Letters to the editor

Listen up, musicians

I moved here from Memphis with my band five years ago because I saw Asheville as an inspiring place with a receptive audience and a more nurturing music scene than many cities. That has not changed. Just look at newspaper listings of music venues in towns of comparable size, like Bristol or Johnson City, and you’ll see what I mean. If anything, you will notice that the scene here is getting even better, with venues like The Orange Peel that draw major acts but feature local acts as well. This town truly loves its music, and rightly so.

However, behind all of this great music is an industry that takes advantage of the artists. When I moved here, the average wage for a weekend bar gig was about $100 per band member — comparable to what a bartender or wait-staffer might make. Now many clubs have stopped paying that much and have even quit providing extras like a meal or a glass of wine. I don’t blame the clubs. Running a bar, like being a professional musician, is a profit-driven enterprise. Music is played in bars because people want to hear it and will hopefully stick around longer if the band is good. The problem is that music is a very passionate endeavor, and musicians get great satisfaction out of doing their job well — which ultimately comes at a price.

What is live music worth to you? To a club owner, it can mean the very soul of your bar comes from the type of music you book. To a promoter, it means securing more work based on your good reputation. To a casual clubber, you want nothing more than a good time. But if you are a musician, then your very livelihood depends on it.

So it puzzles me when musicians are willing to work for such little money. They, more than anyone, should put value on their art. We’ve all been to the bar with the crappy Jimmy Buffet wannabe in the corner, belting his soul out with the only three chords he knows. Guess what — he’s not being paid. There’s a reason there’s no one in that bar. Now turn the corner, and you’ll find a full house dancing to a tight soul band. Obviously the band is doing fine, and the club is benefiting.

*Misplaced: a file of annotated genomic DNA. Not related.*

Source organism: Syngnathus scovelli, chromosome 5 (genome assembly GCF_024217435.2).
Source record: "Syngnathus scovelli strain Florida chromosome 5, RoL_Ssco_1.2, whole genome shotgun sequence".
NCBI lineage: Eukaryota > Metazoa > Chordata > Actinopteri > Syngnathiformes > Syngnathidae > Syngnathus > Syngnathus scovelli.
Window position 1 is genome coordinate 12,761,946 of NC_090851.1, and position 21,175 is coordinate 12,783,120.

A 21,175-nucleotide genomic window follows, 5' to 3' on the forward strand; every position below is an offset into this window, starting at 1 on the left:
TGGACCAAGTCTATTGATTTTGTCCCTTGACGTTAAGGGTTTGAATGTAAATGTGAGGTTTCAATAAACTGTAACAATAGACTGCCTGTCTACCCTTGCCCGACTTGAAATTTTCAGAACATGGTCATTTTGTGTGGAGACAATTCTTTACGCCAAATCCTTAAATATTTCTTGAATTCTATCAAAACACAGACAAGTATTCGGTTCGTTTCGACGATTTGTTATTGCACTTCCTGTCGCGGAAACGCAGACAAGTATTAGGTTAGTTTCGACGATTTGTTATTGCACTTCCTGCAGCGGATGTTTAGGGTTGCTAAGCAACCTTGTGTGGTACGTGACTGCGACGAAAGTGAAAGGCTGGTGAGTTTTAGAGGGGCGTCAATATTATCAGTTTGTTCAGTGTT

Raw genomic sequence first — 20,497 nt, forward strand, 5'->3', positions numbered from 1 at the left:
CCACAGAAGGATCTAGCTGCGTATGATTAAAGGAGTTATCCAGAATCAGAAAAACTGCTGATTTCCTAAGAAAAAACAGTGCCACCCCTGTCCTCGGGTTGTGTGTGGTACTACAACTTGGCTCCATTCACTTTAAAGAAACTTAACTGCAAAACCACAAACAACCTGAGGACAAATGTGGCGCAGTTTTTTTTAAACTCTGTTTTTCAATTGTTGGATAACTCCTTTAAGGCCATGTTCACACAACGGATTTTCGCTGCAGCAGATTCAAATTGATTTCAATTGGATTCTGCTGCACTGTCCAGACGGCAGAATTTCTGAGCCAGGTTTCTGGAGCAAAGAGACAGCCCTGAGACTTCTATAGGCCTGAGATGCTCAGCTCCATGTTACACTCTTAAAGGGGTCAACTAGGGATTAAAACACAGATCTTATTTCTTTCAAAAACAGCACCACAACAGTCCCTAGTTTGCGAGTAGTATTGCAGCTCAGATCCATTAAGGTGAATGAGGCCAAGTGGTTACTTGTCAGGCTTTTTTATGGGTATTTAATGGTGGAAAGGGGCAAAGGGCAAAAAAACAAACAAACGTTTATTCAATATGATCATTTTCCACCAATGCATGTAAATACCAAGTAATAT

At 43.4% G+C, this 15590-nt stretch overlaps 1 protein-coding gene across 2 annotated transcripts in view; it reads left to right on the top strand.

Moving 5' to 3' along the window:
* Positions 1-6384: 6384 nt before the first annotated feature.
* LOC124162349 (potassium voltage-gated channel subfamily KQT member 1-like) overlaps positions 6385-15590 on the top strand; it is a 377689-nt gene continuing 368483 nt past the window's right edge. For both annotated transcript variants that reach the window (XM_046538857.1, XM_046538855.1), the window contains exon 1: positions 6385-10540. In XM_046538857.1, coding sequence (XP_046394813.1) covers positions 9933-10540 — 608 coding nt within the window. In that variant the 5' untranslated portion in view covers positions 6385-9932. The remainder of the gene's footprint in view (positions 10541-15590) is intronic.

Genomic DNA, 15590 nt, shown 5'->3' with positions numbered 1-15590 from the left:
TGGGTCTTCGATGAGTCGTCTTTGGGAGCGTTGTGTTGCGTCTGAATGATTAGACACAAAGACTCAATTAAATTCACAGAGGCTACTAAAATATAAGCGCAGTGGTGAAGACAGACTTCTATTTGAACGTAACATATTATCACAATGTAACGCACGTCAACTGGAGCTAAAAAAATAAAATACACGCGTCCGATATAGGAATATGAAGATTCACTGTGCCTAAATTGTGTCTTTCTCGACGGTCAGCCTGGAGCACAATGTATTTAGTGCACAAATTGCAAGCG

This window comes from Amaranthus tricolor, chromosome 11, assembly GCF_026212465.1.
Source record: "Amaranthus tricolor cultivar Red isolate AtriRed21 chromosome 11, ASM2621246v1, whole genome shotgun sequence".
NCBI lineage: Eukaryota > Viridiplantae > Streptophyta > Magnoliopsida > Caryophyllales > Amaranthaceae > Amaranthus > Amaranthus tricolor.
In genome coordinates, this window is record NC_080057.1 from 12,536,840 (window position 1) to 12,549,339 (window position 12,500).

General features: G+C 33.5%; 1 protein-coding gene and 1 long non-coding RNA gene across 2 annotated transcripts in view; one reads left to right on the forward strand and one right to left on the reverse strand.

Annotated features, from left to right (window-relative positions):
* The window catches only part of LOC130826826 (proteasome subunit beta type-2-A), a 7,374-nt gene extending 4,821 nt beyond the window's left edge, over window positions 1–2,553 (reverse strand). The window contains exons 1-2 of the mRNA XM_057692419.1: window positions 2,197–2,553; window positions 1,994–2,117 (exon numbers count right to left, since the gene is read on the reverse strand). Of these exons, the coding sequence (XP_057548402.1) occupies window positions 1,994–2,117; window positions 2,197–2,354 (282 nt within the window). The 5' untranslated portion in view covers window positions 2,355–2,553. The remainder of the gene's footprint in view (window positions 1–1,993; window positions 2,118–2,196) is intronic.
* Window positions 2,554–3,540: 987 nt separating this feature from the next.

Then there are the musicians that fall somewhere between, which I consider more of the cultural fabric of Asheville. These are artists who really know their stuff and are contributing their original material, folk songs, roots and experimental projects that you can truly hear nowhere else. They express the musical soul of this town and will be remembered, and they have the most invested — and the most to lose by not asking for fair compensation.

If you know your stuff and are out there playing, then you owe it to yourself, as well as to all the professionals in this town, to ask for fair compensation. If you don’t, then you lower the bar for everyone. Next time a venue asks you to play, think carefully what it is worth to you. Your livelihood depends on it.